St. Paul may be called "Moscow on the Mississippi", but one doesn't need to bribe public officials to get around in the city.

The same is true for St. Paul, mainly because the Xcel Energy Center is arguably the finest hockey venue on the planet (aside to North Dakota fans – we know your rink is wonderful, too, so save your angry e-mails). And while it doesn’t have the street cred of Minneapolis – guess which is nicknamed “The Mini Apple” and which is called “Moscow on the Mississippi”? – it’s a friendly, working-class town that boasts a multitude of hidden treasures. Did I mention the taverns in Minnesota now stay open until 2 a.m.?

Washington, D.C. (4-to-1): Here’s what you’re thinking – how can a city whose hockey history is on par with Chicago’s history of clean elections be considered a front-runner for a future Frozen Four? Easy.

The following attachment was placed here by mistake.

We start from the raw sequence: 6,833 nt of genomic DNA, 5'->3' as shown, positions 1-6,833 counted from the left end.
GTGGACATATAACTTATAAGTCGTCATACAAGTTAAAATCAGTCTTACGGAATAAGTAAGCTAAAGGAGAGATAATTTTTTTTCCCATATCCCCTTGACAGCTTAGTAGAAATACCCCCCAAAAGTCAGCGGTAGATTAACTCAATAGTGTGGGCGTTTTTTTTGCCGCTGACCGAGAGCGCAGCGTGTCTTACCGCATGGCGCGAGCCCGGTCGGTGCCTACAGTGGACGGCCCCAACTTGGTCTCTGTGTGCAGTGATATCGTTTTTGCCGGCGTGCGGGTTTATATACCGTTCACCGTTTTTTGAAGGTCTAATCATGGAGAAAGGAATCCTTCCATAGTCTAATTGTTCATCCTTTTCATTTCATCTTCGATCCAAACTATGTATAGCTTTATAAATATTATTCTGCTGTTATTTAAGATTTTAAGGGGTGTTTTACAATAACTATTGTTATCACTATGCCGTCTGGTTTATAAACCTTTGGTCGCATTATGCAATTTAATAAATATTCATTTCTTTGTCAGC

"Shoeless Joe says when it gets colder, he's bringing some guy named Hobey Baker along with him."

The U.S. Naval Academy would serve as the host institution for a D.C. Frozen Four. With no varsity hockey program, one would assume Navy knows as much about the game as it does operating Iraqi prisons in accordance to Geneva Convention guidelines. But in a reverse Ray Kinsella, the Middies tell the NCAA, If you come, we will build it. Translation: bring the FroFo to the MCI Center, and we’ll add men’s hockey. Hockey in Annapolis can’t be a bad thing, and there’d have to be a tournament featuring Navy, Air Force, Army and maybe Harvard (the school has produced more commanders in chief than any other).